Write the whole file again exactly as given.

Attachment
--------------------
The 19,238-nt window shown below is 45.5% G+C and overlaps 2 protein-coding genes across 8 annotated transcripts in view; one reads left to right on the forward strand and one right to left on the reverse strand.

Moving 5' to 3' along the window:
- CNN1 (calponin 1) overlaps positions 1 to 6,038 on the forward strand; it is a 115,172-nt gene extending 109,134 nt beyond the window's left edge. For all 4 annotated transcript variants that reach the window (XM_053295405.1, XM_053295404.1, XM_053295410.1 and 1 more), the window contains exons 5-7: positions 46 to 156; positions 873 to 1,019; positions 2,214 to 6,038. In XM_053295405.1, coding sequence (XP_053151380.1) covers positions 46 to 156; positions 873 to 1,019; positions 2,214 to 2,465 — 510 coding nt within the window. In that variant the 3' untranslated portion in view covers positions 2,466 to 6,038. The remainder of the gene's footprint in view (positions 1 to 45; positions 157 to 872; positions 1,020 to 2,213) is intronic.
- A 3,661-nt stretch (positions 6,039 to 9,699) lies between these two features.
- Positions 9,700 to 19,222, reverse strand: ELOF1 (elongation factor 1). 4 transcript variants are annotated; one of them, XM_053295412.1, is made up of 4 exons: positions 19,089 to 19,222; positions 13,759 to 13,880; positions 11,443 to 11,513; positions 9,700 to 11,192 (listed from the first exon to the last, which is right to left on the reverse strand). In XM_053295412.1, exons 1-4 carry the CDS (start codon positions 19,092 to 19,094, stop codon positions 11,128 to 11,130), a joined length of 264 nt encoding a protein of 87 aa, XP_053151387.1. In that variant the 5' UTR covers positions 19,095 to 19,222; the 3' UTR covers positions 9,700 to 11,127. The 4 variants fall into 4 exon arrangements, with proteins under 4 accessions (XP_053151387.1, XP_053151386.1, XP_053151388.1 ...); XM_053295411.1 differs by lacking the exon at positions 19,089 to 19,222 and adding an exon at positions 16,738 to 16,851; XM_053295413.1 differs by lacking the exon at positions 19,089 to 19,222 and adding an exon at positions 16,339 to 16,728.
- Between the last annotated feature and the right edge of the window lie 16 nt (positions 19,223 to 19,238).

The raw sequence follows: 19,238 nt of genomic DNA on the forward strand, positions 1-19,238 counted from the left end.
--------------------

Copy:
The 19,238-nt window shown below is 45.5% G+C and overlaps 2 protein-coding genes across 8 annotated transcripts in view; one reads left to right on the forward strand and one right to left on the reverse strand.

Moving 5' to 3' along the window:
- CNN1 (calponin 1) overlaps positions 1 to 6,038 on the forward strand; it is a 115,172-nt gene extending 109,134 nt beyond the window's left edge. For all 4 annotated transcript variants that reach the window (XM_053295405.1, XM_053295404.1, XM_053295410.1 and 1 more), the window contains exons 5-7: positions 46 to 156; positions 873 to 1,019; positions 2,214 to 6,038. In XM_053295405.1, coding sequence (XP_053151380.1) covers positions 46 to 156; positions 873 to 1,019; positions 2,214 to 2,465 — 510 coding nt within the window. In that variant the 3' untranslated portion in view covers positions 2,466 to 6,038. The remainder of the gene's footprint in view (positions 1 to 45; positions 157 to 872; positions 1,020 to 2,213) is intronic.
- A 3,661-nt stretch (positions 6,039 to 9,699) lies between these two features.
- Positions 9,700 to 19,222, reverse strand: ELOF1 (elongation factor 1). 4 transcript variants are annotated; one of them, XM_053295412.1, is made up of 4 exons: positions 19,089 to 19,222; positions 13,759 to 13,880; positions 11,443 to 11,513; positions 9,700 to 11,192 (listed from the first exon to the last, which is right to left on the reverse strand). In XM_053295412.1, exons 1-4 carry the CDS (start codon positions 19,092 to 19,094, stop codon positions 11,128 to 11,130), a joined length of 264 nt encoding a protein of 87 aa, XP_053151387.1. In that variant the 5' UTR covers positions 19,095 to 19,222; the 3' UTR covers positions 9,700 to 11,127. The 4 variants fall into 4 exon arrangements, with proteins under 4 accessions (XP_053151387.1, XP_053151386.1, XP_053151388.1 ...); XM_053295411.1 differs by lacking the exon at positions 19,089 to 19,222 and adding an exon at positions 16,738 to 16,851; XM_053295413.1 differs by lacking the exon at positions 19,089 to 19,222 and adding an exon at positions 16,339 to 16,728.
- Between the last annotated feature and the right edge of the window lie 16 nt (positions 19,223 to 19,238).

The raw sequence follows: 19,238 nt of genomic DNA on the forward strand, positions 1-19,238 counted from the left end.